Tissue factor (TF) is the primary initiator of blood coagulation in vivo and the only blood coagulation factor for which a human genetic defect has not been described. As there are no routine clinical assays that capture the contribution of endogenous TF to coagulation initiation, the extent to which reduced TF activity contributes to unexplained bleeding is unknown. Using whole genome sequencing, we identified a heterozygous frameshift variant (p.Ser117HisfsTer10) in F3, the gene encoding TF, causing premature termination of TF ("TFshort") in a woman with unexplained bleeding. Routine hematological laboratory evaluation of the proposita was normal. CRISPR-edited human induced pluripotent stem cells recapitulating the variant were differentiated into vascular smooth muscle and endothelial cells that demonstrated haploinsufficiency of TF. The variant F3 transcript is eliminated by nonsense-mediated decay. Neither overexpression nor addition of exogenous recombinant TFshort inhibited factor Xa or thrombin generation, excluding a dominant negative mechanism. F3+/- mice provide an animal model of TF haploinsufficiency and exhibited prolonged bleeding times, impaired thrombus formation, and reduced survival following major injury. Heterozygous TF deficiency is present in at least 1 in 25,000 individuals and could limit coagulation initiation in undiagnosed individuals with abnormal bleeding but a normal routine laboratory evaluation.
Sol Schulman, Emale El-Darzi, Mary HC Florido, Max Friesen, Glenn Merrill-Skoloff, Marisa A. Brake, Calvin R. Schuster, Lin Lin, Randal J. Westrick, Chad A. Cowan, Robert Flaumenhaft, NIHR BioResource, Willem H. Ouwehand, Kathelijne Peerlinck, Kathleen Freson, Ernest Turro, Bruce Furie
During hemolysis, macrophages in the liver phagocytose damaged erythrocytes to prevent the toxic effects of cell-free hemoglobin and heme. It remains unclear how this homeostatic process modulates phagocyte functions in inflammatory diseases. Using a genetic mouse model of spherocytosis and single-cell RNA sequencing, we found that erythrophagocytosis skewed liver macrophages into a unique anti-inflammatory phenotype that we defined as Marcohigh/Hmoxhigh/MHC-class IIlow erythrophagocytes. This phenotype transformation profoundly mitigated disease expression in a model of an anti-CD40-induced hyperinflammatory syndrome with necrotic hepatitis and in a non-alcoholic steatohepatitis model, representing two macrophage-driven sterile inflammatory diseases. We reproduced the anti-inflammatory erythrophagocyte transformation in vitro by heme-exposure of mouse and human macrophages, yielding a distinctive transcriptional signature that segregated heme-polarized from M1- and M2-polarized cells. Mapping transposase-accessible chromatin in single cells by sequencing (scATAC-seq) defined the transcription factor NFE2L2/NRF2 as a critical driver of erythrophagocytes, and Nfe2l2/Nrf2-deficiency restored heme-suppressed inflammation. Our findings point to a pathway that regulates macrophage functions to link erythrocyte homeostasis with innate immunity.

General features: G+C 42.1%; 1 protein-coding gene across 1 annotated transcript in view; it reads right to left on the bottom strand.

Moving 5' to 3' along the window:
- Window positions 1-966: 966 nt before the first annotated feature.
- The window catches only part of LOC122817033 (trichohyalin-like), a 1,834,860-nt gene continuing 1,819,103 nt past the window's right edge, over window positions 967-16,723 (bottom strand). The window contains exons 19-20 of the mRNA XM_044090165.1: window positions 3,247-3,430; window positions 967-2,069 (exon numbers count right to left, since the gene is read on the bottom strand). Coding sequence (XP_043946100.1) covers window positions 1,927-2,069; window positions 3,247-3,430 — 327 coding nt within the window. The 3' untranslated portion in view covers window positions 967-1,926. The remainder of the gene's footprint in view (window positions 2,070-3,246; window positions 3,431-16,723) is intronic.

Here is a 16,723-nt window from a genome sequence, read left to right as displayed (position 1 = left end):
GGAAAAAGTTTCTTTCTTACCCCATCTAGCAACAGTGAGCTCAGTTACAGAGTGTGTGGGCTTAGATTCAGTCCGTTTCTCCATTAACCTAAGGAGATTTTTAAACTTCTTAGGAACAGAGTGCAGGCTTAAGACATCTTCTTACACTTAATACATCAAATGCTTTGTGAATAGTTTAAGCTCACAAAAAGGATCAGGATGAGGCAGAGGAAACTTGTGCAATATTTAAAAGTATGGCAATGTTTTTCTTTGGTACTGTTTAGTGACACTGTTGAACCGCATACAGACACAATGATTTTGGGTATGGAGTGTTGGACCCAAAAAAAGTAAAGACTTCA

Marc Pfefferlé, Giada Ingoglia, Christian A. Schaer, Ayla Yalamanoglu, Raphael M. Buzzi, Irina L. Dubach, Ge Tan, Emilio Y. López-Cano, Nadja Schulthess, Kerstin Hansen, Rok Humar, Dominik J. Schaer, Florence Vallelian
Fibrinolysis is initiated by tissue-type plasminogen activator (tPA) and inhibited by plasminogen activator inhibitor 1 (PAI-1). In obese humans, plasma PAI-1 and tPA proteins are increased, but PAI-1 dominates, leading to reduced fibrinolysis and thrombosis. To understand tPA–PAI-1 regulation in obesity, we focused on hepatocytes, a functionally important source of tPA and PAI-1 that sense obesity-induced metabolic stress. We showed that obese mice, like humans, had reduced fibrinolysis and increased plasma PAI-1 and tPA, due largely to their increased hepatocyte expression. A decrease in the PAI-1 (SERPINE1) gene corepressor Rev-Erbα increased PAI-1, which then increased the tPA gene PLAT via a PAI-1/LRP1/PKA/p-CREB1 pathway. This pathway was partially counterbalanced by increased DACH1, a PLAT-negative regulator. We focused on the PAI-1/PLAT pathway, which mitigates the reduction in fibrinolysis in obesity. Thus, silencing hepatocyte PAI-1, CREB1, or tPA in obese mice lowered plasma tPA and further impaired fibrinolysis. The PAI-1/PLAT pathway was present in primary human hepatocytes, and associations among PAI-1, tPA, and PLAT in livers from obese and lean humans were consistent with these findings. Knowledge of PAI-1 and tPA regulation in hepatocytes in obesity may suggest therapeutic strategies for improving fibrinolysis and lowering the risk of thrombosis in this setting.